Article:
[For all you "American Hustle" fans who joined the The Sting Man giveaway*, stay tuned. We'll send you an email shortly if you were one of our lucky winners.]
In the movie "American Hustle," Christian Bale plays Melvin Weinberg, an inveterate conman who got his start selling backless jackets and footless socks. Weinberg went on to amass a fortune bilking investors before being recruited by the FBI to participate in an elaborate sting operation, a set-up that would come to be known as Abscam. Weinberg posed as an Arab sheik looking for favors and dubious investments; once the bad guys, including seven congressmen and one U.S. senator, agreed to his shady deas, the Feds burst in with the cuffs. The real Weinberg lives in Florida and enjoys talking about his glory days -- and reading about other informants and the agents they worked for. To learn more about the story of Weinberg, Abscam, and what life is like in the FBI, check out these memoirs.
The Sting Man by Robert W. Greene
Here’s the true story of Weinberg’s life on both sides of the law. Born in the Bronx, he got his start in crime on the West Coast, but soon returned to New York, where he moved from small-time hustles to major cons. He didn’t just fool investors; he also managed to convince three women to share his life (setting up his two mistresses in identical apartments) and charmed the Feds into letting him work for them rather than face jail time for his crimes.
Spy by David Wise
Sometimes, as in the case of Mel Weinberg, an outsider comes to work for the Bureau and everyone wins. Other times, as in the case of Robert Hanssen, an insider goes to work for the enemy, and everyone loses. Hanssen spent more than two decades spying for the Russians while working as an FBI agent, while at the same time betraying other Russians spying in the FBI, and directing an operation to hunt down a KGB mole. In this biography, Wise describes the bizarre, twisted life of Hanssen, and how he was able to mastermind one of the worst disasters of U.S. intelligence to date.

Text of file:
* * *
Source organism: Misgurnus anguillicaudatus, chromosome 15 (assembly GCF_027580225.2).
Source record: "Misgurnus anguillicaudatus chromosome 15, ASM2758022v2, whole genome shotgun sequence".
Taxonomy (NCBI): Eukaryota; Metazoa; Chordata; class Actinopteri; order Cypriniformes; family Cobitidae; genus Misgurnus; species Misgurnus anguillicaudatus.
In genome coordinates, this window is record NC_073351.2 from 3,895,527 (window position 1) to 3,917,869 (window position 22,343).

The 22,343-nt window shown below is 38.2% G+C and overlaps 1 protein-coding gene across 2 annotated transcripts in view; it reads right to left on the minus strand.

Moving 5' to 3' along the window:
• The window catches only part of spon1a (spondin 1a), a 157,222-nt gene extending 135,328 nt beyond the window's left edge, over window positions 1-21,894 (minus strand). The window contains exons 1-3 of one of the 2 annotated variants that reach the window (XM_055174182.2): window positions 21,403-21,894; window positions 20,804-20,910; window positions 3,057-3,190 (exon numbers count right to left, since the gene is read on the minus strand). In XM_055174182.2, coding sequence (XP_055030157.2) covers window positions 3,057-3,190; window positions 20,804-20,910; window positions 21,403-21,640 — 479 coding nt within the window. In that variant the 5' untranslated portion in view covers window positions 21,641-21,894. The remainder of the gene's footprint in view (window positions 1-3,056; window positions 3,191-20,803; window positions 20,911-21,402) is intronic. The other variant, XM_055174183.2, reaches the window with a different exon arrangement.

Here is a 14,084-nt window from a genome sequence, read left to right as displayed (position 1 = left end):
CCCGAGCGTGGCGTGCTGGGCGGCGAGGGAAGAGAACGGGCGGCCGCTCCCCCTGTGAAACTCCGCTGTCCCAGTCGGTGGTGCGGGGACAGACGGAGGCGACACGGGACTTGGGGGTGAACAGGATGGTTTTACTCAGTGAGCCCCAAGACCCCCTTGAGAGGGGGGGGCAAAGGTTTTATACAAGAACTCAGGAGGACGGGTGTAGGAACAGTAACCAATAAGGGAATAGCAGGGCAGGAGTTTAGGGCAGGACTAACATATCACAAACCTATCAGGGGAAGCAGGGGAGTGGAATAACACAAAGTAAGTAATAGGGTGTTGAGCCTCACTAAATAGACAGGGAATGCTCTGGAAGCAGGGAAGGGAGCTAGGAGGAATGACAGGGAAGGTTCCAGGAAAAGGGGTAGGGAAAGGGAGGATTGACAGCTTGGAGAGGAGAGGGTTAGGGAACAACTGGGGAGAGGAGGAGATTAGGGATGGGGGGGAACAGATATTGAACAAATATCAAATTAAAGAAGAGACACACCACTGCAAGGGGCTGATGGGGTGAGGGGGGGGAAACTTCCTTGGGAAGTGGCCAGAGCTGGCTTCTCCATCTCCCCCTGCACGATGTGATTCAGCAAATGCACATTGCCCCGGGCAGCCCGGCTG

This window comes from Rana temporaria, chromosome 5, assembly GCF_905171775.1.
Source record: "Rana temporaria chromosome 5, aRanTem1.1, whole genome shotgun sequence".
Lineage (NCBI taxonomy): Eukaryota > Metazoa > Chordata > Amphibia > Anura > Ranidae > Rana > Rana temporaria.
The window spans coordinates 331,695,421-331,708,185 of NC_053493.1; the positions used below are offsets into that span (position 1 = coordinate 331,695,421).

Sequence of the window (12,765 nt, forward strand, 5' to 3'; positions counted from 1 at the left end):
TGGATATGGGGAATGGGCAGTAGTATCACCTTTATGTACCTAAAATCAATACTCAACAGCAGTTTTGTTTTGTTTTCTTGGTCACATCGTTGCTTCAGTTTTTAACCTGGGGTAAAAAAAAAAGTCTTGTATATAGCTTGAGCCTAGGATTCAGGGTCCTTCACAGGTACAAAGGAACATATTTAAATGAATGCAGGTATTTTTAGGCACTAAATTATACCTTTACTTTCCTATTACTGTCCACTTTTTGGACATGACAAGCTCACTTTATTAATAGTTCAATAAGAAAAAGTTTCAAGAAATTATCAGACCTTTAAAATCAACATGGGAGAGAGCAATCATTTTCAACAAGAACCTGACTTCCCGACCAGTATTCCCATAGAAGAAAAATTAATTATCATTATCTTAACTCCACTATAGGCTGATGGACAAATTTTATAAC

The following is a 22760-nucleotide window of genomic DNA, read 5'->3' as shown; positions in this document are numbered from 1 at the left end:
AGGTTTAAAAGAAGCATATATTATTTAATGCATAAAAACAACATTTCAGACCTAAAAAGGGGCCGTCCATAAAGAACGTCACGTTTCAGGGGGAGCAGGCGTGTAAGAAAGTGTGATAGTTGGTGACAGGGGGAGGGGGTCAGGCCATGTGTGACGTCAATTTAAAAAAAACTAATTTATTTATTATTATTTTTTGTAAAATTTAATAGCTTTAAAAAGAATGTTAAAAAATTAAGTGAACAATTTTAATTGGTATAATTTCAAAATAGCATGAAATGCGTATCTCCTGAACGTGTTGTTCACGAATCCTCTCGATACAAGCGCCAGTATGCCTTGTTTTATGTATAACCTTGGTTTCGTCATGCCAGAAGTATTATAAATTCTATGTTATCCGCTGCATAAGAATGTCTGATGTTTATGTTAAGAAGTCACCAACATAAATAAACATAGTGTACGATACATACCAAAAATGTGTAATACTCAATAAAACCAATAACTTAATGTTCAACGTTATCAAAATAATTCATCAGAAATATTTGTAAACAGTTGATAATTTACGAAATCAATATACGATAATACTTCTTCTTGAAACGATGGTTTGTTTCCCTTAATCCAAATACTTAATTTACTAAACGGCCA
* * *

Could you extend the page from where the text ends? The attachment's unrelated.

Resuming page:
Enemies by Tim Weiner
For many of us, the FBI simply means the folks who show up at investigations when the local cops are in over their heads. But while it’s true the Bureau acts as "America’s police force," their first and foremost job, Weiner writes, is in secret intelligence. In this history of the famous men of the Federal Bureau of Investigations, and the politicians they worked with (and sometimes against), Weiner describes a secretive, powerful agency that has helped shape our country more than most of us realize.
FBI Girl by Maura Conlon-McIvor
In J. Edgar Hoover’s heyday, the FBI was at its most powerful, and most secretive. Imagine, then, growing up in a house where Hoover’s picture is on the wall, the trunk of your father’s car is filled with bullets, and he refuses to say a word about his job as an agent with the Bureau. Such was the childhood of Conlon-McIver, whose fascination -- and frustration -- with her FBI agent father led her to train to become an agent herself. In this memoir, she writes about who the G-men were when they came home from work, and what it was like growing up the daughter of one.
Most Wanted by Thomas J. Foley
When Boston mobster Whitey Bulger was brought to justice, he didn't go alone -- he took with him FBI agent John Connolly, whose protection of Bulger won him a forty-year prison sentence. For years, while Bulger was on the FBI Most Wanted list for murder and other crimes, the FBI was actually protecting him in return for information. During this time, Bulger continued to go on bloody crime sprees, and was doggedly pursued by Massachusetts state cop Thomas Foley. In this book, Foley writes of his years on Bulger’s trail, and the disillusionment he felt when he discovered the agents he revered were in fact shielding Bulger from being captured.
*For the official rules of the giveaway, visit the next page.Page 2